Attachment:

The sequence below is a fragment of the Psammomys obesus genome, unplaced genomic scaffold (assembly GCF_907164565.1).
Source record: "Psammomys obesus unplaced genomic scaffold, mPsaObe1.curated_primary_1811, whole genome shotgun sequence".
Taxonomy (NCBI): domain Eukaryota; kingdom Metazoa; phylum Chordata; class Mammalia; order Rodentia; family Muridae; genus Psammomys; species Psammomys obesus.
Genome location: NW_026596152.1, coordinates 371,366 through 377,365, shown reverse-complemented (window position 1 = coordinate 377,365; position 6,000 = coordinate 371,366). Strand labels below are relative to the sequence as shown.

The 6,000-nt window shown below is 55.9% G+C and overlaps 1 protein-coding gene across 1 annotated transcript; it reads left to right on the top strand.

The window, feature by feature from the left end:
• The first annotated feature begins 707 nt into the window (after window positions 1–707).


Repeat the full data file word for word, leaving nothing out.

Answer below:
The sequence below is a fragment of the Psammomys obesus genome, unplaced genomic scaffold (assembly GCF_907164565.1).
Source record: "Psammomys obesus unplaced genomic scaffold, mPsaObe1.curated_primary_1811, whole genome shotgun sequence".
Taxonomy (NCBI): domain Eukaryota; kingdom Metazoa; phylum Chordata; class Mammalia; order Rodentia; family Muridae; genus Psammomys; species Psammomys obesus.
Genome location: NW_026596152.1, coordinates 371,366 through 377,365, shown reverse-complemented (window position 1 = coordinate 377,365; position 6,000 = coordinate 371,366). Strand labels below are relative to the sequence as shown.

The 6,000-nt window shown below is 55.9% G+C and overlaps 1 protein-coding gene across 1 annotated transcript; it reads left to right on the top strand.

The window, feature by feature from the left end:
• The first annotated feature begins 707 nt into the window (after window positions 1–707).